California’s greenhouse-gas emissions declined about 5 percent last year. And the reduction has helped make Gov. Jerry Brown something of an international icon in the realm of climate change policy and progressive action to slow the warming of the Earth. But analysts say Brown’s landmark program to cut emissions — the state’s cap-and-trade policy — is not responsible for the state’s progress. Instead, recently released research found that last year’s emissions drop was due primarily to an increase in hydropower related to heavy rainfall. As for cap-and-trade, critics said the program appears to be failing.
Liza Tucker, an activist with the group Consumer Watchdog, said this is because oil industry lobbyists have wielded considerable power in Sacramento. “The Western States Petroleum Association dictated what should be in the [cap-and-trade] legislation, and the final language prevents regulators from imposing direct restrictions on oil refiners,” Tucker said.
The state’s industries and vehicles emitted a total of 324 million metric tons of CO2 equivalents in 2016, down from 340 million in 2015. But the progress came mainly from the electricity sector, where carbon dioxide equivalents from production dipped 23 percent, from 74 million metric tons to 56 million, according to a new report by the climate change policy think tank Near Zero.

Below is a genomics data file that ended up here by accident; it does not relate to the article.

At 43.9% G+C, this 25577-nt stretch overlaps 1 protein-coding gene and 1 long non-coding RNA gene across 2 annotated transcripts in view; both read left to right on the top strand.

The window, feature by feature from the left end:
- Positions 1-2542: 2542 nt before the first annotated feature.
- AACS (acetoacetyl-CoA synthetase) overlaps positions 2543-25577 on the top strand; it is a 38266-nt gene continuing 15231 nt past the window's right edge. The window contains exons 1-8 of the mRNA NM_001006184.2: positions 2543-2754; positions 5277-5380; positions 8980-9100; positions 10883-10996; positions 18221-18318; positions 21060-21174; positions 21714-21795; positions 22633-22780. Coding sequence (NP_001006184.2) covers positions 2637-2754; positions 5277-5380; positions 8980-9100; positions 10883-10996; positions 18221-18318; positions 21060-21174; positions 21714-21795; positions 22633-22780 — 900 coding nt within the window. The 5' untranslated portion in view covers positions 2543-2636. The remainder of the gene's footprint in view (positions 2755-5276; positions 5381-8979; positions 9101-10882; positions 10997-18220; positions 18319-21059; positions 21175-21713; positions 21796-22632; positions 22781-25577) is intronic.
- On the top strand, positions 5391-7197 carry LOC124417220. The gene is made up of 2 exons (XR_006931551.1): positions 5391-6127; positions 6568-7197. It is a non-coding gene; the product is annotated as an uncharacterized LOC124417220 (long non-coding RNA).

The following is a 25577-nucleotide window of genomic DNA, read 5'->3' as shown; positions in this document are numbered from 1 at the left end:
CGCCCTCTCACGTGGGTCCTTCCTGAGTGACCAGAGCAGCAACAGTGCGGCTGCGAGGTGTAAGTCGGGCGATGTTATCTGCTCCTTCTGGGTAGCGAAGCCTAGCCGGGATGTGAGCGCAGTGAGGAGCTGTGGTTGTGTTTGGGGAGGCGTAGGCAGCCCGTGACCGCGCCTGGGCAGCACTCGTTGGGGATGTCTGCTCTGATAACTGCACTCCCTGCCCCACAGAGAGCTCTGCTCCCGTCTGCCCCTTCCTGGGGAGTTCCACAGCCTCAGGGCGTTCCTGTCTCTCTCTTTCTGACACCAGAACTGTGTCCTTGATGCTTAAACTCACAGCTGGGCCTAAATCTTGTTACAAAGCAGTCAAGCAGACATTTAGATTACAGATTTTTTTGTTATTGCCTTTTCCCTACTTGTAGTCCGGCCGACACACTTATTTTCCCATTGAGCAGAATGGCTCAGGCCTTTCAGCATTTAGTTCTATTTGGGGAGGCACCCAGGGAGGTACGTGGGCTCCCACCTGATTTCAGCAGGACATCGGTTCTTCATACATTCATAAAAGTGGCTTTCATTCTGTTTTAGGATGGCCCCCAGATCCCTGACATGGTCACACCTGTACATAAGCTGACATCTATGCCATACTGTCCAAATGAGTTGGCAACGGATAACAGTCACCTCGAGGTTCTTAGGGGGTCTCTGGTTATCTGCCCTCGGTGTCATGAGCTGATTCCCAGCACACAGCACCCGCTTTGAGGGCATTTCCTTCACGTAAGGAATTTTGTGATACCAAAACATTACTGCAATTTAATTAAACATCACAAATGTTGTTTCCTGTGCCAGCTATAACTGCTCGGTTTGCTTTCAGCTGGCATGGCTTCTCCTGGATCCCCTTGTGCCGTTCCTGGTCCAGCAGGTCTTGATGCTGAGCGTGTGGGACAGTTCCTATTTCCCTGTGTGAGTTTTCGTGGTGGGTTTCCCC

“Emissions are down sharply in sectors covered by the cap-and-trade policy,” said Danny Cullenward, an energy economist and lawyer with Near Zero who helped write the report. “A lot of people have said, ‘This is great, the program is working.’ And we wanted to take a closer look.”
Cullenward’s analysis concluded that most of the reductions could be attributed to cleaner electricity, chiefly the result of increased hydropower production as heavy rains fell in the fall of 2016. A drop-off in imported coal also contributed to the decline.
“The drought eased in 2016, and that meant increased hydropower at dams,” Cullenward explained. That’s what drove the emissions dip from 2015 to 2016.
As for the cap-and-trade program, it doesn’t appear to be impacting pollution sources much, if at all. Emissions from transportation — currently the state’s most significant source of greenhouse gases — and oil refineries increased between 2015 and 2016 by a combined 3 million metric tons.